Man On The Moon

I’ve recently had to resign to the fact that I just am apparently not HIP enough to get Andy Kaufman. Sure, when I was a little girl growing up in various truckstops I would watch the show “Taxi”, and thought his cute little character Latka was funny, what with his funny voice and googly eyes and all. But then again, I thought the shows “Hello Larry” and “The Ropers” were an out and out, shit-your-pants laugh riot. So what the hell did I know?

Andy Kaufman was a disturbed person. Period. If he were anything but a comic, he would have been the guy who rode the “short bus” to school and then became the weird janitor at work that everyone makes fun of behind his back. But instead, he was a comedian so he was acceptable. I guess I shouldn’t call him a comedian. What he really was would be called a comedian that was so incredibly unfunny that people regarded him as a genius. Are you following this? No? Good. Me neither. Because by this logic, I could be a doctor who was so sorry my line of work that I killed 67 patients and was thereby rewarded by becoming Chief of Staff at Cedars Sinai.

Andy always had (and still has) a little army or cult of fans, most of whom were trying to be “alternative” and therefore thought his brand of humor was hysterical. But in reality, these people probably didn’t find him funny at all, either. They were just trying to be different and cool around their other “we’re alternative and want to be weird and completely individual, which is why we dress just like the rest of our friends” friends. But then when they went back to Mommy’s house, they watched the Cosby Show and giggled like a school girl.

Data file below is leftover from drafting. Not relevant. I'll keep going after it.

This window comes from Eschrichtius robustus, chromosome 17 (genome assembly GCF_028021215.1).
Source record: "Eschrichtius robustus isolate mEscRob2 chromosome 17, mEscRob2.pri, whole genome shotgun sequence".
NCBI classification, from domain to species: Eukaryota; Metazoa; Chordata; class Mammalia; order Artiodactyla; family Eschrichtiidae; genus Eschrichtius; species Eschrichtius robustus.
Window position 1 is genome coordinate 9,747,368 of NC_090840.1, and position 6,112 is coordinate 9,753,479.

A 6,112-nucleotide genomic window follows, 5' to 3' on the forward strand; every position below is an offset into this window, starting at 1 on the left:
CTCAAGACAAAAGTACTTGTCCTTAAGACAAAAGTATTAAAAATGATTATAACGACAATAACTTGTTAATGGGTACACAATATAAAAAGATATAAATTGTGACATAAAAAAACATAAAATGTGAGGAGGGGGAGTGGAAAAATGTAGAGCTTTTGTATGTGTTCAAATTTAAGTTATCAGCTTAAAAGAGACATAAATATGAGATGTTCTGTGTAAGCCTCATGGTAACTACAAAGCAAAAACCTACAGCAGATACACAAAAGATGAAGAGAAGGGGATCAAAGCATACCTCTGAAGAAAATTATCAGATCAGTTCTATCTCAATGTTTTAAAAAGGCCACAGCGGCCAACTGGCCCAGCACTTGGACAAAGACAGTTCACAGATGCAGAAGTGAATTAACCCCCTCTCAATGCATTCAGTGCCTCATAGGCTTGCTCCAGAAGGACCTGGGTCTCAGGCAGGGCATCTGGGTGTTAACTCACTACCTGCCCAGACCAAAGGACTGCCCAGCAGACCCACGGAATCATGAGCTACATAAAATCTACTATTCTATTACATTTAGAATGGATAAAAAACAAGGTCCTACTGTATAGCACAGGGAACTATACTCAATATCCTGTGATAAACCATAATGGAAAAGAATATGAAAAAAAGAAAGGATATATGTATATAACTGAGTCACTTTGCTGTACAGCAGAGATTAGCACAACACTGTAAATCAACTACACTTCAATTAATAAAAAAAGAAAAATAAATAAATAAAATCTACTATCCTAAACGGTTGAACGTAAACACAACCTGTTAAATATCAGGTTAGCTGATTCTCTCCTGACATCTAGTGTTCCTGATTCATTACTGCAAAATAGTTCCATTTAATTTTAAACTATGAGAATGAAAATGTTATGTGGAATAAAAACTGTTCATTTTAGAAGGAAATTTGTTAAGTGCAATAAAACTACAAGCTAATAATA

But maybe I’m wrong. Maybe Andy Kaufman was a genius. Naaaaah.

Now on with the review of this movie, which was slow as Christmas and lasted damn near as long as Andy himself…

Man on the Moon was slow as Christmas and lasted damn near as long as Andy himself. (Deja vu? OK, I’m just being weird so you alternative folks will find me funny.) At first, I thought the movie was going to flow well. In the first 10 minutes, it takes you through Andy’s childhood, his early standup days, his “Mighty Mouse” appearance on SNL and right into “Taxi”. So I thought, “Cool. We should be right up to his funeral in about 15 minutes or so.” But then everything comes to a crashing halt. The rest of the movie drones on and on like your widowed grandmother does about the time she “had the best corn bread and beans way back in ’42.” You smile and say “uh-huh” repeatedly, all the while attempting to not nod off half way through, and eventually you find yourself trying to remember the last time you took a completely pain free dump. (Or at least that’s what I was doing.)

This was one of the biggest flops in recent memory. Remember all the hype before this film came out? Remember the Oscar talk? What happened? Man on The Moon bombed at the box office and Jim Carrey got stiffed by the Academy.

So what was it? Was it that Andy was just so hip and brilliant that his life couldn’t be sufficiently told or understood by we measley humans?


Tank you beddy much.

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